Australian Trademarks

What is a Trademark and how do you Register a Trademark?

The trademark laws operating in Australia define a trademark as:

“A sign used, or intended to be used, to distinguish goods or services dealt with or provided in the course of trade by a person from goods or services so dealt with or provided by any other person.”

A sign, for the purposes of trademark registration can be pretty much anything – a word or words, a logo (comprising words and imagery or style), an image on its own, a colour, a shape, an aspect of packaging and even smells and sounds can be registered as trademarks. The key is to ensure that your ‘sign’ is capable of distinguishing your goods/services.

This means it needs to act as a ‘badge of origin’ for those goods or services, something that lets consumers and others know that the product/service belongs to you. It is therefore more difficult to register a trademark if it is, or has as its main element/s, something that other traders would honestly need to use to describe their goods/services of the same or similar nature to yours.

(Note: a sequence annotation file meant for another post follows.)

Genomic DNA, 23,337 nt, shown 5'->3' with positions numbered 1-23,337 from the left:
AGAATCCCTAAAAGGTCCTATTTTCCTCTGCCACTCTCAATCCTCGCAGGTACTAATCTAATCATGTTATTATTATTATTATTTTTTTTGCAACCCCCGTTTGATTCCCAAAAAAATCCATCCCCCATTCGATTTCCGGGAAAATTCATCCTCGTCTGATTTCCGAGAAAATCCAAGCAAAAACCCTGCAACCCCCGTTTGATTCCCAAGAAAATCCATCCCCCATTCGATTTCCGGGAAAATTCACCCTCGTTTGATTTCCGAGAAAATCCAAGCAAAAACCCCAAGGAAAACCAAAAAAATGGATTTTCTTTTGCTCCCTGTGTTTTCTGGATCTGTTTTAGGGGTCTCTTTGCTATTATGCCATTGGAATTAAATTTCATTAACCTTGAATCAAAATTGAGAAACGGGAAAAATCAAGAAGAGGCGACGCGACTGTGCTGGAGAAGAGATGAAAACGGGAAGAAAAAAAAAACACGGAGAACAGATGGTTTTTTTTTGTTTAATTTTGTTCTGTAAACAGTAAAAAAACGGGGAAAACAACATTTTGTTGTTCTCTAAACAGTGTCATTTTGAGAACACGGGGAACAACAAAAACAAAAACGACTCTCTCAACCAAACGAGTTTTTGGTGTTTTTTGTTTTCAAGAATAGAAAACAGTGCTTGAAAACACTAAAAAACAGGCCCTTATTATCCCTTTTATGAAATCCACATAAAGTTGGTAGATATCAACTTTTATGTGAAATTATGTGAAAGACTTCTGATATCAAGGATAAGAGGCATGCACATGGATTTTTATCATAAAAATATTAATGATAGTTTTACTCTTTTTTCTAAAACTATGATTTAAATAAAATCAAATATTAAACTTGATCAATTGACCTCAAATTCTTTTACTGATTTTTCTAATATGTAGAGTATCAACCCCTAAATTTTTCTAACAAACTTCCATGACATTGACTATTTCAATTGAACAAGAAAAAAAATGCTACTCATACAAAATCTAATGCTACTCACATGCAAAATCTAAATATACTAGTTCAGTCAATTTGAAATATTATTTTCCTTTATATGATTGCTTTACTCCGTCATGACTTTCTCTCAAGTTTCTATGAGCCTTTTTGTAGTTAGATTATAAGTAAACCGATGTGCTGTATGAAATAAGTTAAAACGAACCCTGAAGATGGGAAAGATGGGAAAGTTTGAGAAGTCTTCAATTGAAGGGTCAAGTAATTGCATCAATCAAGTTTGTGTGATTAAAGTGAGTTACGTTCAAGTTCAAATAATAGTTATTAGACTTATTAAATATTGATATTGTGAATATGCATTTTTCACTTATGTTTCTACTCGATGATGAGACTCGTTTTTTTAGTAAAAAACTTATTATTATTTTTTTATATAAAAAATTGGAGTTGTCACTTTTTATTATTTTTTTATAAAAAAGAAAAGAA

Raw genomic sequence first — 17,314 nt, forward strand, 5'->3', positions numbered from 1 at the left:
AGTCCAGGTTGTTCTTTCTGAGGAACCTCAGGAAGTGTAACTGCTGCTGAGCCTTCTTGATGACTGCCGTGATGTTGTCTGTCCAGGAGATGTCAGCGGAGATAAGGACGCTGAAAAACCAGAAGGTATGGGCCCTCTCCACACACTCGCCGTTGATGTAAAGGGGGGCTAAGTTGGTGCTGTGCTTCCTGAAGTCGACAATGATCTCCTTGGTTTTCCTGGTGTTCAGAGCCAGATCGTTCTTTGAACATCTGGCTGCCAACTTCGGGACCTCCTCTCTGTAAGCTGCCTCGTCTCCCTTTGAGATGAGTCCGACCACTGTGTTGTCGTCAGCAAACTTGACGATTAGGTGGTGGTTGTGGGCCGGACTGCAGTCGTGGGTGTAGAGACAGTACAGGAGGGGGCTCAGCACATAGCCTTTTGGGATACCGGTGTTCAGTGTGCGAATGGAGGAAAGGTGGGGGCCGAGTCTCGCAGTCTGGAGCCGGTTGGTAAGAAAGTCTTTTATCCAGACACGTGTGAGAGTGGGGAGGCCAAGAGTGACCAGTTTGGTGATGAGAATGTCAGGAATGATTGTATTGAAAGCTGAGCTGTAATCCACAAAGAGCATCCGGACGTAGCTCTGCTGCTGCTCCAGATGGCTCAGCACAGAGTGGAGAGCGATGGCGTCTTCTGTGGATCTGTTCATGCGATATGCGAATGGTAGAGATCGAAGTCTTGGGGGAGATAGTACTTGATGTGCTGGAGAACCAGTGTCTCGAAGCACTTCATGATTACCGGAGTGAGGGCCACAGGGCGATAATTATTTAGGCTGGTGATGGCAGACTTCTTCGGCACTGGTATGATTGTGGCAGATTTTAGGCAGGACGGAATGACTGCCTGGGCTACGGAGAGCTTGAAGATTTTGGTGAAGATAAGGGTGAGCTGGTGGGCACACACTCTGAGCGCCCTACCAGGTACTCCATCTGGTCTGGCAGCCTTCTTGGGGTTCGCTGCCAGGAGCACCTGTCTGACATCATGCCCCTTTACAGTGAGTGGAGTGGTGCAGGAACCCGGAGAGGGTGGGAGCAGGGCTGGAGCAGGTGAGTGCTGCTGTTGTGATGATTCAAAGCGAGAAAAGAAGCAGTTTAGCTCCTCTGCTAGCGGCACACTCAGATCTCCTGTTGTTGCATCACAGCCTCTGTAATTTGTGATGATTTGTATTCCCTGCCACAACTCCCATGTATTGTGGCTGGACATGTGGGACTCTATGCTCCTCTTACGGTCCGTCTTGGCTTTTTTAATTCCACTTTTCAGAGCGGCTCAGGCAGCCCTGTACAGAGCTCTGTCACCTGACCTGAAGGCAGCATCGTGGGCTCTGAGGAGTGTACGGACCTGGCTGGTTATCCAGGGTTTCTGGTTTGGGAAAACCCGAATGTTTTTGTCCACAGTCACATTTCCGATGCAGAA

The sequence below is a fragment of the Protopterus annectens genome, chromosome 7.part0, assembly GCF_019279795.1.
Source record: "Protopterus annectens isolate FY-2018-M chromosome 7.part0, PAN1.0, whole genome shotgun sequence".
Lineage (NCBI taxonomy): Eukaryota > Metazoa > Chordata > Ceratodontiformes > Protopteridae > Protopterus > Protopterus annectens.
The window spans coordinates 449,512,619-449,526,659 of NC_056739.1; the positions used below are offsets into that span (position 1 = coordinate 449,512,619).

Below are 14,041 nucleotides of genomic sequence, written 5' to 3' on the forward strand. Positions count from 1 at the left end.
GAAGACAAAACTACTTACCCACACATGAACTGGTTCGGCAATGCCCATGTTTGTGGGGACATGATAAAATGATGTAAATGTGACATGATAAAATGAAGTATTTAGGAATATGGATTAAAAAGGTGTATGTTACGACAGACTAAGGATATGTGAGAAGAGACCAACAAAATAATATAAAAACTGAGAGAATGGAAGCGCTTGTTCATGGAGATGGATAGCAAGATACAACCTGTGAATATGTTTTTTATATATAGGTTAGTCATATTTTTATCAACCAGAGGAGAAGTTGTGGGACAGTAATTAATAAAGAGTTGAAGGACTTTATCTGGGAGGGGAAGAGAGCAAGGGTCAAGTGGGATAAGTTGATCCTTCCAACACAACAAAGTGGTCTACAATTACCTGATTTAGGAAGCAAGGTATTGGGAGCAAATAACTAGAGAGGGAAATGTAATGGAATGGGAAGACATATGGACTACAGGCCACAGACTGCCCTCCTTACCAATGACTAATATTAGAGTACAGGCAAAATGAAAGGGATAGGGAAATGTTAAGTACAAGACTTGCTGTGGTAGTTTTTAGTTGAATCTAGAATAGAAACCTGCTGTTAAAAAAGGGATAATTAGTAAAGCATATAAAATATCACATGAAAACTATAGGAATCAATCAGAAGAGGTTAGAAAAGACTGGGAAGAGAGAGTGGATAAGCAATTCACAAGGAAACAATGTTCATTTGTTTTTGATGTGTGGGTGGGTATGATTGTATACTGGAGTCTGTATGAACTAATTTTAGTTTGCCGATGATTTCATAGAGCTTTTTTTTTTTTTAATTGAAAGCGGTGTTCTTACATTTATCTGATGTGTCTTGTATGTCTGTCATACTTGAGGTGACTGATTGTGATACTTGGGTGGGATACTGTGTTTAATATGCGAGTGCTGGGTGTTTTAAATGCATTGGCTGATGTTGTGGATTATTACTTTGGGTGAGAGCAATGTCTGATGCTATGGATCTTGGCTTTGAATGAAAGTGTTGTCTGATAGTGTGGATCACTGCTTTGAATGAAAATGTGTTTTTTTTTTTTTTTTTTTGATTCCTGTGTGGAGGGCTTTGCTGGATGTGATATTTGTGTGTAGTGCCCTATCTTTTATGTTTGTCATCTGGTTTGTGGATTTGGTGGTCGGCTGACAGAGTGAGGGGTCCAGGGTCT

Who can own a trademark?

The making of an application in itself is confirmation to the trademark office that you use, or intend to use the trademark for the goods/services that are relevant. The ‘rightful’ owner is usually the one that adopted the trademark, or has permission to file on behalf of another person. A trademark can be challenged by other parties if they believe that you are not the ‘rightful owner’ of the trademark, or that the application has been made in bad faith.

Step 1 – Trademark Search

We consider that a trademark search should head your ‘to do’ list when considering a new name for a business, company, product or service. If your preferred name is too similar to other Australian trademarks you could not only have difficulties in securing rights, but you may be infringing another person’s rights and face action because of it.